The “just say no” strategy also seems to afflict our stance on climate change. The challenge in both areas is that the world is moving fast. The looming prospect of a Transatlantic Free Trade Area and Trans-Pacific Partnership has induced far-reaching changes in China’s stance on trade; and a US-China deal on climate change is not beyond possibility. The main shift we need to bring in both trade and climate change is from thinking dogmatically to thinking strategically, in ways that benefit us both at home and abroad. All our global ambitions will come to nought if these two issues are not handled with thought and imagination.
The third narrative setback is that what is passing off as administrative reform in this government is taking more shortcuts. The ministry of environment and forests is setting up the government for a big fall. Its public narrative is constantly emphasising speed over credibility and, rather than projecting a more believable environmentalprotection regime, it seems to be weakening the protections that exist. This will not just have adverse consequences for the environment and the poor, it will also create greater uncertainty for business as courts will have more reason to look at the government with suspicion on this score. But this is just an example of the regime not getting that shortcuts are short-sighted; in all likelihood, we will see the same fiasco in HRD.
There is also some fancy hoodwinking. Corruption remains a central issue, but any anti-corruption measures that bypass legislative institutions are going to fail. The big failure of the last decade was parliamentary collusion, where committees like the Public Accounts Committee were rendered moribund by all-round collusion. Instead of furtive administrative measures, all the government needs to do is promise to restore political accountability. CAG reports should not be the last word on any subject, but we indicted the last government for not responding to them adequately. Will this government respond to them? The BJP government could make a start by responding to the recently released CAG reports on losses to the exchequer in Gujarat. We have settled into the very familiar pattern of avoiding the obligation to explain.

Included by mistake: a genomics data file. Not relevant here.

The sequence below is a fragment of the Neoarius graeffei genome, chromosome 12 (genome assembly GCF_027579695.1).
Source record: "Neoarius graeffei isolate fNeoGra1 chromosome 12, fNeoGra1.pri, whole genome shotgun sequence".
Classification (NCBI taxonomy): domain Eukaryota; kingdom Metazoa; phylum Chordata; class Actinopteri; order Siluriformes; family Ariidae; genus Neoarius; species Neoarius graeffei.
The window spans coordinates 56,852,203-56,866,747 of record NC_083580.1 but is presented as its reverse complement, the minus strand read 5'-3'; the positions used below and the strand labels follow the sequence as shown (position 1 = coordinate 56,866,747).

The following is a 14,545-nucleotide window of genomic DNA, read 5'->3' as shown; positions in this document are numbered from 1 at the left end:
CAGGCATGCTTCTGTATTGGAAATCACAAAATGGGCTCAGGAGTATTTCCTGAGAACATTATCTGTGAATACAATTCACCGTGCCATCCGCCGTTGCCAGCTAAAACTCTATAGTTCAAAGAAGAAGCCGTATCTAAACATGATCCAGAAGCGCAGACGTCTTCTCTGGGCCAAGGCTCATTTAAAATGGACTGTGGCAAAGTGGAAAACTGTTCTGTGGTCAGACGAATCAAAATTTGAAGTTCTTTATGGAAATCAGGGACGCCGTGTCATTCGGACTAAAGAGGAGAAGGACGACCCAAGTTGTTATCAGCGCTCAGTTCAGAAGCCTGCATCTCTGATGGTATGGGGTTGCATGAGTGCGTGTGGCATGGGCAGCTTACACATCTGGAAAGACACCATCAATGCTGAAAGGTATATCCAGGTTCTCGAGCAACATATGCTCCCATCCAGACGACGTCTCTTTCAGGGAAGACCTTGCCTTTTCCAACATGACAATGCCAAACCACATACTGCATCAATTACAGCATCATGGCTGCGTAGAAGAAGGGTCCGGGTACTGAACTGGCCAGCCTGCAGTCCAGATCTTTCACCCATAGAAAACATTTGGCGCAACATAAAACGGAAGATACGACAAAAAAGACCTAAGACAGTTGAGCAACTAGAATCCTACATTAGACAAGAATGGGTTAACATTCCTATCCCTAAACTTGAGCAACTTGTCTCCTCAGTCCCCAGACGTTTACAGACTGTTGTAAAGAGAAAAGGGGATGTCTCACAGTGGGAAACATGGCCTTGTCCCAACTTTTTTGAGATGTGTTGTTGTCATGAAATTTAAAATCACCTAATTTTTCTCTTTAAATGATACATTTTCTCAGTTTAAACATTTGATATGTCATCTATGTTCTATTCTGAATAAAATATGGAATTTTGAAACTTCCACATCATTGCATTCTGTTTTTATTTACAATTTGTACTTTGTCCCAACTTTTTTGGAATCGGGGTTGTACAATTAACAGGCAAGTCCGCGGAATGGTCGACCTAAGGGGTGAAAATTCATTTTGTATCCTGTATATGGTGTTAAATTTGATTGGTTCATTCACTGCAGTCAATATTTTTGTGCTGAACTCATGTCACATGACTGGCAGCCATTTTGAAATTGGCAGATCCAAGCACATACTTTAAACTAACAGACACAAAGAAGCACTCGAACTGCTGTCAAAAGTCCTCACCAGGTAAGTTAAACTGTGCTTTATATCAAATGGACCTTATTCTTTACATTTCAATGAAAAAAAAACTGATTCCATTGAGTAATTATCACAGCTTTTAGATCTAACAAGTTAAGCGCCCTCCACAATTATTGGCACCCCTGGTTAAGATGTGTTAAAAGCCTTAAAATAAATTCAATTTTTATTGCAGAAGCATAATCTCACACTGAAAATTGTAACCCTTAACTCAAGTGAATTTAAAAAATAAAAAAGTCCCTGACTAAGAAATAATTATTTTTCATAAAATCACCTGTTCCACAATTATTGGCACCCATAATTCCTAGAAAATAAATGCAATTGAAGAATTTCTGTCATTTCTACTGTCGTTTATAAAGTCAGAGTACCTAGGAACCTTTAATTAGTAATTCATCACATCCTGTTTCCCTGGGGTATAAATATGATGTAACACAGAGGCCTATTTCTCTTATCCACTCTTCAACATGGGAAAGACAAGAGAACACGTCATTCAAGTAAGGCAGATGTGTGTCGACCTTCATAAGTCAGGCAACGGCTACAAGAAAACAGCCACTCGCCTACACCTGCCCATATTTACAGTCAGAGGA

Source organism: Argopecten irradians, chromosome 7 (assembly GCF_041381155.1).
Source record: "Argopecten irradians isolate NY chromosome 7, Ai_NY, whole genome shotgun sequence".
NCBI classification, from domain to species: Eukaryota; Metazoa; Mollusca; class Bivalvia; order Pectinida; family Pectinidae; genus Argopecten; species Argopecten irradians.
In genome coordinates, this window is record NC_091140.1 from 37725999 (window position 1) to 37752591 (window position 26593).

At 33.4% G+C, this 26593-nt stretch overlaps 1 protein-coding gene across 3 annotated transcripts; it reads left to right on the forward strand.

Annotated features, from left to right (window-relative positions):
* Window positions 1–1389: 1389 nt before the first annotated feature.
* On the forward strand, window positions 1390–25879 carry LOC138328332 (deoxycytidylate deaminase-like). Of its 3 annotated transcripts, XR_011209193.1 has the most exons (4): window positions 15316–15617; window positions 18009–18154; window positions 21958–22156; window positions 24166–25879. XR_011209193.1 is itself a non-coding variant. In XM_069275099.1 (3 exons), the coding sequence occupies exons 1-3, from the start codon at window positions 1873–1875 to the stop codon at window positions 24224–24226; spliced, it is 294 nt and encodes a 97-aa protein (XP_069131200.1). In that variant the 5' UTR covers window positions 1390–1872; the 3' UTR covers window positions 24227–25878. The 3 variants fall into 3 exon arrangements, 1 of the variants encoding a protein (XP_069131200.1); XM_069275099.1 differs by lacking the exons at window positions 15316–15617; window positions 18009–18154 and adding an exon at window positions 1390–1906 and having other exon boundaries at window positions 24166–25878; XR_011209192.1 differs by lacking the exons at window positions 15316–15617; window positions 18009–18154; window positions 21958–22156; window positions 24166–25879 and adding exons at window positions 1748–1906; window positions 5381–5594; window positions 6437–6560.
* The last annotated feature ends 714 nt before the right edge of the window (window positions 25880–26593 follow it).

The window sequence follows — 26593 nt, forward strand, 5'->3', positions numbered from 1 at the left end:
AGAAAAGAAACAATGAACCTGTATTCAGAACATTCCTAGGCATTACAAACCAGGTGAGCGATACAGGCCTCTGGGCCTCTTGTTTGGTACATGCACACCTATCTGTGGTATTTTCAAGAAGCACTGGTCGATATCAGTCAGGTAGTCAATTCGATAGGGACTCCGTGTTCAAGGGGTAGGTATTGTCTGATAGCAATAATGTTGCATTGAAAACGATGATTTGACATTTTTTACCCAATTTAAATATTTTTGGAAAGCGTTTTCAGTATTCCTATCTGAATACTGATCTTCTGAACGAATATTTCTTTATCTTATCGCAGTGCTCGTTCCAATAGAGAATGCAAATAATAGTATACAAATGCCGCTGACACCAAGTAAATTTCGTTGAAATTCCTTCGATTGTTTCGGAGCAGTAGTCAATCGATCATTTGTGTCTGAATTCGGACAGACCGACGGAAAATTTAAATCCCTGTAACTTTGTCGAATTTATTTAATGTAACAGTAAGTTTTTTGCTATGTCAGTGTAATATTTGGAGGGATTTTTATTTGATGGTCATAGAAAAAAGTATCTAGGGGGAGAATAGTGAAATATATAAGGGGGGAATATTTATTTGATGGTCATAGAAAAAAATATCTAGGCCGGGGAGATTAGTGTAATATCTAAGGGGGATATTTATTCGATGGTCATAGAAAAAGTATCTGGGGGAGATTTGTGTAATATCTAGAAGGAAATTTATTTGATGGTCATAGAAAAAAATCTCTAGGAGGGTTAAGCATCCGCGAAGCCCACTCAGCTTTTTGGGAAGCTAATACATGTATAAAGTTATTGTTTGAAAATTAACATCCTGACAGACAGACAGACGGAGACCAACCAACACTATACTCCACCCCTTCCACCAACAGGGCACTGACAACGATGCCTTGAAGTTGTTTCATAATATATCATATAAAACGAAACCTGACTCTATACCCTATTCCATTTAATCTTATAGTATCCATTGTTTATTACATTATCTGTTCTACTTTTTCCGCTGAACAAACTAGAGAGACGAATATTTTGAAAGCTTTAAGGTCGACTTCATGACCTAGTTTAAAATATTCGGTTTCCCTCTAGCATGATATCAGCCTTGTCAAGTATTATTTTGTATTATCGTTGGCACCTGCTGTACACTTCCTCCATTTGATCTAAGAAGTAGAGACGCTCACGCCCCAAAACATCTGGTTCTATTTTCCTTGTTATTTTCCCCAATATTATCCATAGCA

On the economy, the government has, at best, put in an ordinary performance. It conveys the sense of a series of small tactics but no overall strategy. One measure of this is that economists most sympathetic to its possibilities, from Bibek Debroy to Arvind Panagariya, are openly expressing deep disappointment. It is probably a measure of how quickly the government has gone out of touch that this message will not deeply register in its consciousness.
It was unrealistic to expect big bang reforms or sharp ideological shifts. Quite the contrary, what is needed is a little clarity, honesty, common sense and sense of purpose. The government is, at this moment, failing to project these qualities. It has quickly descended into an odd combination of trifles, bureaucratic crosshairs, alibis, risk averseness and a shadowy politics of stealth. As if to symbolically underscore its continuity, it has even obliged with a possible bugging scandal. If the prime minister does not come out swinging soon, in a way that can become an exemplar, this government’s credibility too, will be done in by that ultimate weapon of passive resistance: whispers in the corridors.
The writer is president, Centre for Policy Research, and contributing editor for ‘The Indian Express’